Aria Ehren wrote: “If visibility is indeed the path to acceptance, then we need visibility that improves the lives of all transgender people. What we’re getting right now falls far short of the mark. The ‘tipping point’ won’t truly have been reached until that occurs.”

If years from now when, perhaps, public discourse has shifted from its current state of outrage to one of acceptance for trans people in public washrooms… but only binary gendered, passing individuals are being accepted by the cisgender and heterosexual majority… than what good has that really done for the trans community as a whole.

Which leads to…



2. I need trans advocacy and activism to be intersectional, and to stop reinforcing harmful gender norms and cisnormativity through almost exclusively presenting white, cisgender “passing” trans women and trans men as the standard for gender diversity; or, as the single most at risk individuals in public washrooms.

Ashe McGovern wrote: “For trans people of color, who are generally overpoliced and surveilled, as well as feminine-presenting people who don’t “pass” as men or women, racist, femme-phobic, and sexist acts of violence can feel like an inevitable risk with every trip to the bathroom — or elsewhere.”

In summation: placing white, able-bodied, binary, cis-passing trans men and trans women at the center of advocacy and activism against anti-trans bathroom bills is an immense disservice to gender diverse people experiencing racism, ableism, or more, in addition to transphobia.

We should be universally condemning gender policing under all circumstances, not framing acceptance as white, passing, and binary. Which leads to…


3. I need bathroom activism selfies to stop reinforcing the notion that trans people only deserve respect and privacy in binary gendered public washrooms when they visually “pass” as cis enough to be deemed worthy of “belonging in there”.

Ashe McGovern said of bathroom politics selfies: “… these visual tactics reinforce the idea that one can determine by looking at a person in which bathroom that individual ‘belongs.’ This places masculine-presenting women, feminine-presenting men, and nonpassing, nonbinary, or gender-nonconforming people who, like all humans, need to use the bathroom, at even greater risk.”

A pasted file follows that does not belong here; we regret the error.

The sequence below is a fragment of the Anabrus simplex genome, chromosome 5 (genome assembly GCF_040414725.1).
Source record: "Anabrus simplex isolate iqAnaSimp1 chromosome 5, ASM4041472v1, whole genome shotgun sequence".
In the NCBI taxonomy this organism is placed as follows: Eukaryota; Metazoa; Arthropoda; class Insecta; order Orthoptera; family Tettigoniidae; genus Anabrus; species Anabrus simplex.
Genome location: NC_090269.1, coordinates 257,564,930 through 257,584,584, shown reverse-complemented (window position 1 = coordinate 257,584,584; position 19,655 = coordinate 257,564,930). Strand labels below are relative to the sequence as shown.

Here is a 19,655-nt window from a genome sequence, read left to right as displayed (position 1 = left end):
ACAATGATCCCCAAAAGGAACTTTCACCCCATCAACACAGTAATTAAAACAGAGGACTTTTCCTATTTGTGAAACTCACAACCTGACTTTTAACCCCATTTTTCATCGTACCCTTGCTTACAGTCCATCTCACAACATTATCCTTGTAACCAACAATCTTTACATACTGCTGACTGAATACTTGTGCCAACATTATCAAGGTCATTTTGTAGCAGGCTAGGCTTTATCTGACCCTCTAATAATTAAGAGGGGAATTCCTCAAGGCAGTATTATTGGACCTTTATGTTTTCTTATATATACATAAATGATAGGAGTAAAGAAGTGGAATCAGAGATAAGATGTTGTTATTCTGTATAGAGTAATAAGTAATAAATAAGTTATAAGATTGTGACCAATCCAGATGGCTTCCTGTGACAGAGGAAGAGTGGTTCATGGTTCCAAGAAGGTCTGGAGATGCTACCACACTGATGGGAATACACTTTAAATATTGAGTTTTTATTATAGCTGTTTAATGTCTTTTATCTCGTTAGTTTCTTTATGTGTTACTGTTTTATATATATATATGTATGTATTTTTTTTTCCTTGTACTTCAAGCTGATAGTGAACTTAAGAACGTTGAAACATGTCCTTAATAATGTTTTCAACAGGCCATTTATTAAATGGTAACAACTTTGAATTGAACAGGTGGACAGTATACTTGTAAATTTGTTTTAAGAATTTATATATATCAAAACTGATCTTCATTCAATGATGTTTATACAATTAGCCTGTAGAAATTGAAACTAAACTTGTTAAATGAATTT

And that’s a big problem. Rather than saying: “gender policing is wrong and dangerous for everybody,” bathroom politics selfies almost exclusively frame debate around how gender policing legislation is problematic because it affects white, binary cis-passing trans people who are being forced into the “wrong” bathroom. It’s far too narrow a perspective.

The next time somebody brings up a non-passing person as justification for anti-trans bathroom policies or bills, rather than circumventing discussion of that individual take the time to acknowledge that they deserve to safely use the washroom that best aligns with their identity too. No passing required.



4. Most importantly, I need to be able to use the washroom without being relentlessly insulted, harassed, intimidated, or threatened; all because I don’t pass enough to take a dump in any gendered washrooms.

If all of this is starting to sound a little repetitive, good. Please read it again, and again, and again, because I cannot stress enough how important all of this is.

The methods employed so far by most trans activists and advocates are simply falling way short.






This post was featured on’s Five Star Mixtape for May 4, 2016.

One Reply to “Bathrooms and Being Non-Binary”

Leave a Reply

Your email address will not be published. Required fields are marked *

This site uses Akismet to reduce spam. Learn how your comment data is processed.